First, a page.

NEW YORK—Deluxe yesterday announced the formation of the Deluxe Technologies division, the company’s response to the rapid changes its customers are experiencing across the content supply chain.
The division will draw on the talent of 250 Deluxe engineers at six locations around the world to develop solutions addressing the breadth of the supply chain, including content creation, marketing, localization, distribution and measurement.
Chief Innovation Officer Morgan Fiumi will lead the new division, and the company has appointed Andy Shenkler as its chief product officer to head up development of technology and platforms.
The decision to launch a new division is in response to the pressures Deluxe clients are experiencing that grow out of technology changes and the way content is being consumed, says Fiumi.
In this interview, the Deluxe chief innovation officer talks about the evolving content supply chain, the need to simplify and manage the complexity of content prep for multiple locations that require various resolutions using different codecs, DRMs and metadata schemas and how the division’s offering will provide customers with on-demand access to the services they require.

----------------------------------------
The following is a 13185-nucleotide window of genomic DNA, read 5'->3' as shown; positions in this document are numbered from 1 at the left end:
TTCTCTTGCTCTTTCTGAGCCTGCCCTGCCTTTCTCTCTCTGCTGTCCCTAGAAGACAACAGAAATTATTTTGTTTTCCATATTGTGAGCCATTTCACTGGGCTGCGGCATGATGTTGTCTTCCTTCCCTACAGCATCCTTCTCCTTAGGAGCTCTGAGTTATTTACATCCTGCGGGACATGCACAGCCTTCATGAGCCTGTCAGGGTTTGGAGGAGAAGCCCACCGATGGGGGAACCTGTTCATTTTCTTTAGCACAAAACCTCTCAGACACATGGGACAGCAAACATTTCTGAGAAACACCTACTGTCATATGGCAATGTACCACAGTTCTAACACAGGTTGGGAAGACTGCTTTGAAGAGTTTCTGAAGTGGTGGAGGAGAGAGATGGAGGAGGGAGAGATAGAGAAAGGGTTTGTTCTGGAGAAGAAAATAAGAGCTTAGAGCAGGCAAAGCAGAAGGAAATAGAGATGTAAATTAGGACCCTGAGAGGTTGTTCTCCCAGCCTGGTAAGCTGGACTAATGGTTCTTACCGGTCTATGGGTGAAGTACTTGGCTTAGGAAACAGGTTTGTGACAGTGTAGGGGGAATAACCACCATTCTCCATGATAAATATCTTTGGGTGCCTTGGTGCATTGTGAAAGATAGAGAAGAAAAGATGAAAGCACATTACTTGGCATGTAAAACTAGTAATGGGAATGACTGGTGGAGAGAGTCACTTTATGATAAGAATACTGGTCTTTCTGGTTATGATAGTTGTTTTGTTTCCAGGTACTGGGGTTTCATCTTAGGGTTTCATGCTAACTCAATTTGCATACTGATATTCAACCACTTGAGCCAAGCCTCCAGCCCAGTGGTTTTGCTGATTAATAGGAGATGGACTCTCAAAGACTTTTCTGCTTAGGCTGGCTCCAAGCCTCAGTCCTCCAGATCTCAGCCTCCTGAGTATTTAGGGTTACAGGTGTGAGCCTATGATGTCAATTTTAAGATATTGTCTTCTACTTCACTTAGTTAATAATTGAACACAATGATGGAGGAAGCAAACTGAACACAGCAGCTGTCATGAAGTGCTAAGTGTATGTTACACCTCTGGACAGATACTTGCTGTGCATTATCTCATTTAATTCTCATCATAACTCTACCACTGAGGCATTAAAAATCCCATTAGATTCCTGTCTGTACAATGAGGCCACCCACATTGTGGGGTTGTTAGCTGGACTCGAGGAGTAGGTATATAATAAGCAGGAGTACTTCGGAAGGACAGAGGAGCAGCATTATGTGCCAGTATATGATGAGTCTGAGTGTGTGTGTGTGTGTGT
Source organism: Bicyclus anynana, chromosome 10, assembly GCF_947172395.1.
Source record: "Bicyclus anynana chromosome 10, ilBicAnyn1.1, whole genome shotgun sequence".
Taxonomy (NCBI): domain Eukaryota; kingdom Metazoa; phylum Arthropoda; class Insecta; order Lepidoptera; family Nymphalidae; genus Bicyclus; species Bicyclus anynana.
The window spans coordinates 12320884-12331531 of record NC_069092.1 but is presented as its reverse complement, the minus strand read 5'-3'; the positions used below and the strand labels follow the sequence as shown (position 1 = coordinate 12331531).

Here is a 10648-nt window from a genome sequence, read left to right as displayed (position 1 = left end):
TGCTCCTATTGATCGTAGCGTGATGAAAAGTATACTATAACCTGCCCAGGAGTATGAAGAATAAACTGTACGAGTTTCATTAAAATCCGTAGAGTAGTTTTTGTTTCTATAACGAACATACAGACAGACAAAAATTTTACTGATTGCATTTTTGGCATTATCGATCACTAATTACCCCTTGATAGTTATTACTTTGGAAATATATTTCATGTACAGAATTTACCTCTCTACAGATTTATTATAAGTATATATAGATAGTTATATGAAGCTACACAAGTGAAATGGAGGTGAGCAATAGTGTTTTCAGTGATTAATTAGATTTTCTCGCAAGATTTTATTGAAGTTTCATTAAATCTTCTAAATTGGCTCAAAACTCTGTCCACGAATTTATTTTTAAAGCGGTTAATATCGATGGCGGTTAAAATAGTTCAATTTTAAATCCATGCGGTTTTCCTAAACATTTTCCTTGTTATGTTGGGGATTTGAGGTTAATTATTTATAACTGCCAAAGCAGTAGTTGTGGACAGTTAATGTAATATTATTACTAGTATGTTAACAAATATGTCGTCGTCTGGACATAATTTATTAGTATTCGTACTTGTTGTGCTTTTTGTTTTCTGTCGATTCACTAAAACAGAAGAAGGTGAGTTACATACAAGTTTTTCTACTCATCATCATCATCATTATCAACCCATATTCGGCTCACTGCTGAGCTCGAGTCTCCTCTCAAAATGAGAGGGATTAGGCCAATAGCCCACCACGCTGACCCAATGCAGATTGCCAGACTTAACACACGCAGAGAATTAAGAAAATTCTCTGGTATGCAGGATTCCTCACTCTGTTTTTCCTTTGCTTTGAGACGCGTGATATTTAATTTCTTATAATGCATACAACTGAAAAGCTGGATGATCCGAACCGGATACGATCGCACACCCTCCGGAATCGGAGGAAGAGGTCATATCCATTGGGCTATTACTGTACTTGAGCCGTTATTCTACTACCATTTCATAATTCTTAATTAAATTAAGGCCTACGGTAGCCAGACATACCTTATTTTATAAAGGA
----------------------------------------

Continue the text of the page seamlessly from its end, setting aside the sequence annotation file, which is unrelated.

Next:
TVTECHNOLOGY:In the Deluxe press announcement, you say this is the initial step in transformation of Deluxe becoming a virtualized platform company. Could you elaborate?
MORGAN FIUMI:Surething. The purpose of creating this group is to have a strategic alignment to respond and add more value to our customers and content owners.
As you know, the market is changing quite a bit as far as pressure on existing business models, technology changes and obviously how content is being consumed. It’s become increasingly important for content owners to reach their global audiences in very sort release windows.